The Modern American Family: A Change in Immigration Law

There is a proposed change to U.S. immigration law that may have a very large effect on modern American families. The proposed change would allow an undocumented alien that entered the U.S. illegally to become a resident without leaving the country, if he is married to a citizen. Currently, if an undocumented alien marries an American citizen, he is required to return to his country of origin before he can become a resident of the U.S.

This is a major issue because by returning to his country, it can trigger the Unlawful Presence Bar, which prohibits an alien from rejoining his American family for ten years. The only way to avoid the ten year waiting period is to obtain a waiver, and to do so the alien must show that his absence will cause extreme hardship to his American wife or parents, and it may take a long time to process the application.

The government announced the proposed change to the immigration law this January, and the period for public comment on the proposed law expired on June 1. Now, it is up to the federal government to decide exactly how the new law will work.

Under the current law, a family with a non-citizen spouse has two options: 1) the entire family can go back to the country of origin, and must live abroad while they wait to receive a waiver or 2) the non-citizen can go back to his or her country of origin alone to wait for a waiver, and the family must live without a spouse. Obviously, both options cause major disruption to the family and may even put the entire family at risk of death or violence, depending on where the family must go.

The American Immigration Lawyer’s Association (AILA) tracks instances where Americans and their spouses have been injured or murdered while waiting for a waiver. AILA reported the murder of American citizen, Jake Reyes-Neal, in Juarez, Mexico on March 30, 2011. Mr. Reyes-Neal was in Mexico with his wife, who is a Mexican national, waiting for her waiver to be processed. The couple had been waiting in Mexico for nine months when Mr. Reyes-Neal was murdered. Eventually the waiver was granted, and now Mr. Reyes-Neal’s widow is raising their American son in Colorado.

Some families cannot relocate abroad while the waiver is pending. Requiring a spouse to be outside the U.S. for months is an excruciating decision for many families. For example, a young woman who I will refer to as Jessica for purposes of the article, recently married a disabled American citizen. The young couple planned to honeymoon abroad, but when Jessica asked her parents for her passport to finalize their travel plans, she was told that she is not a citizen of the U.S. Jessica’s family brought her to this country as a very small child and she believed that she was a citizen of the U.S. her entire life. Jessica is actually a citizen of Mexico.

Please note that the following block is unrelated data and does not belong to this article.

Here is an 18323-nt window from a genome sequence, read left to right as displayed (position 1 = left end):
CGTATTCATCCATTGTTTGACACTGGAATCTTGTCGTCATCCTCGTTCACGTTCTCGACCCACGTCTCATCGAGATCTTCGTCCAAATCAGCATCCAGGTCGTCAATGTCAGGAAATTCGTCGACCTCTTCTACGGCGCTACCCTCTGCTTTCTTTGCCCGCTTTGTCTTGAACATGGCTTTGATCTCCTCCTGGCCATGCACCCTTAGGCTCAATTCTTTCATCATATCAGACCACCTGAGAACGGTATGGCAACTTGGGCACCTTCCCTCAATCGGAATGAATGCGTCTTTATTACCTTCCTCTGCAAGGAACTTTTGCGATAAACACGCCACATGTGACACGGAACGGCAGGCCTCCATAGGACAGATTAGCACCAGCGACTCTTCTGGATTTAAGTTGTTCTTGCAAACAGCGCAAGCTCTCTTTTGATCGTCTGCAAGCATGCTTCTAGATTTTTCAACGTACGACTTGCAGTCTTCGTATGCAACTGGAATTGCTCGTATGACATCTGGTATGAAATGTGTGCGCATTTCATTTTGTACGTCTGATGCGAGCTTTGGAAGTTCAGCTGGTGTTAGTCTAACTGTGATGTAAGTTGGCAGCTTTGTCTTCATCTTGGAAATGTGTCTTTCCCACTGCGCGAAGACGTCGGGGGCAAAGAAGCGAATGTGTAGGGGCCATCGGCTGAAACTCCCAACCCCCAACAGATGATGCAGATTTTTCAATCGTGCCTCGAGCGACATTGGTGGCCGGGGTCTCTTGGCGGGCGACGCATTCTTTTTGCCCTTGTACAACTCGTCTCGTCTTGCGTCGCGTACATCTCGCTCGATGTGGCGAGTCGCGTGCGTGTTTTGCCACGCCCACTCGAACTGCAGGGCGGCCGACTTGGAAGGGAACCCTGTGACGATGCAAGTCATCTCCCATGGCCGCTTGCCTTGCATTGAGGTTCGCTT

Jessica and her husband sought legal advice as to what options are available to legalize Jessica’s immigration status in the U.S. Because Jessica’s family brought her to the U.S. without legal documents, Jessica is required to return to Mexico to apply for her residence in the U.S. Her return to Mexico will trigger the Unlawful Presence Bar and she must apply for a waiver. The waiver may take many months to be decided.

Jessica is only twenty years old and has not been to Mexico since she was a very small child. She does not read or write in Spanish and her new husband does not understand any Spanish. This young family’s options are very limited. Jessica could remain in the U.S. without immigration status, or brave the uncertainty of Mexico and hope that her waiver is approved.

The proposed law could help Jessica because she could apply for the waiver while still residing in the U.S. However, she would still be required to show that her absence would cause extreme hardship to her American husband.

While the proposed law is a step in the right direction toward keeping American families together, critics have many well-founded arguments. First, the proposed law only applies to spouses of U.S. citizens, which is much narrower than the current waiver. The current waiver system applies to spouses married to citizens as well as lawful residents of the U.S. An individual could live in the U.S. his entire life as a lawful resident without choosing to become a citizen. In addition, the proposed law does not allow undocumented spouses that are already in the process of removal (deportation) to apply for the waiver.

Some immigration attorneys argue that the new law creates a catch-22; you must show extreme hardship to obtain the waiver, but it will be more difficult to show extreme hardship if the undocumented spouse is still living with his family in the U.S. Therefore, it is possible that only a few of the strongest cases with the most obvious extreme hardship will be granted from within the U.S.

In the end, the proposed law is exactly that: a proposal. No one knows exactly what the new law will eventually look like because the government has not yet finalized it. Nevertheless, the proposed changes are an exciting development in the nation’s immigration laws and could provide a much needed avenue for American families to obtain lawful status for their loved ones.

This article was written by Beth Padilla of Van Der Jagt Law Firm. To set up an immigration related appointment, please call 720-234-1304 (English and Spanish line).